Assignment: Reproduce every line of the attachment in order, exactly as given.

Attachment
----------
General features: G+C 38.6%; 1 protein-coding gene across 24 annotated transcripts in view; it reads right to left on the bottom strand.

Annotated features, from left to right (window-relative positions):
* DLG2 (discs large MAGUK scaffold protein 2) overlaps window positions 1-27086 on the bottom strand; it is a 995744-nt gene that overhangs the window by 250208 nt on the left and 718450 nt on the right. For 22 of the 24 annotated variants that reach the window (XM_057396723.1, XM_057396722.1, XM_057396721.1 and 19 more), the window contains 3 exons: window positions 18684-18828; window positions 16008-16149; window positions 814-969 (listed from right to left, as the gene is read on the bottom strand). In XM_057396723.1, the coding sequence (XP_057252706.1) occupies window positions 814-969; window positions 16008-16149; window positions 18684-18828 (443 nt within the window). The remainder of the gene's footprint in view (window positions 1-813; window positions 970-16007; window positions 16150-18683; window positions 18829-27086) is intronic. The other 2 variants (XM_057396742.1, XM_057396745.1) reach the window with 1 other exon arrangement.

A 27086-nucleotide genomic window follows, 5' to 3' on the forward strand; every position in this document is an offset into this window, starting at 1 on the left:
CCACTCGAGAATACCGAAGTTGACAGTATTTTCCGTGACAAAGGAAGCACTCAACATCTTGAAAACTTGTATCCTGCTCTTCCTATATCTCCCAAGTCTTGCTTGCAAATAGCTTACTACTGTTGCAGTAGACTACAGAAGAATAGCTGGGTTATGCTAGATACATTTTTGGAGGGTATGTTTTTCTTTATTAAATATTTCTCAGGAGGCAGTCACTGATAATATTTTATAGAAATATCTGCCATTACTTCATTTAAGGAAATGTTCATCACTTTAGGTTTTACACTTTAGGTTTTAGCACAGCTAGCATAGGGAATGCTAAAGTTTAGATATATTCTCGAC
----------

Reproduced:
General features: G+C 38.6%; 1 protein-coding gene across 24 annotated transcripts in view; it reads right to left on the bottom strand.

Annotated features, from left to right (window-relative positions):
* DLG2 (discs large MAGUK scaffold protein 2) overlaps window positions 1-27086 on the bottom strand; it is a 995744-nt gene that overhangs the window by 250208 nt on the left and 718450 nt on the right. For 22 of the 24 annotated variants that reach the window (XM_057396723.1, XM_057396722.1, XM_057396721.1 and 19 more), the window contains 3 exons: window positions 18684-18828; window positions 16008-16149; window positions 814-969 (listed from right to left, as the gene is read on the bottom strand). In XM_057396723.1, the coding sequence (XP_057252706.1) occupies window positions 814-969; window positions 16008-16149; window positions 18684-18828 (443 nt within the window). The remainder of the gene's footprint in view (window positions 1-813; window positions 970-16007; window positions 16150-18683; window positions 18829-27086) is intronic. The other 2 variants (XM_057396742.1, XM_057396745.1) reach the window with 1 other exon arrangement.

A 27086-nucleotide genomic window follows, 5' to 3' on the forward strand; every position in this document is an offset into this window, starting at 1 on the left:
CCACTCGAGAATACCGAAGTTGACAGTATTTTCCGTGACAAAGGAAGCACTCAACATCTTGAAAACTTGTATCCTGCTCTTCCTATATCTCCCAAGTCTTGCTTGCAAATAGCTTACTACTGTTGCAGTAGACTACAGAAGAATAGCTGGGTTATGCTAGATACATTTTTGGAGGGTATGTTTTTCTTTATTAAATATTTCTCAGGAGGCAGTCACTGATAATATTTTATAGAAATATCTGCCATTACTTCATTTAAGGAAATGTTCATCACTTTAGGTTTTACACTTTAGGTTTTAGCACAGCTAGCATAGGGAATGCTAAAGTTTAGATATATTCTCGAC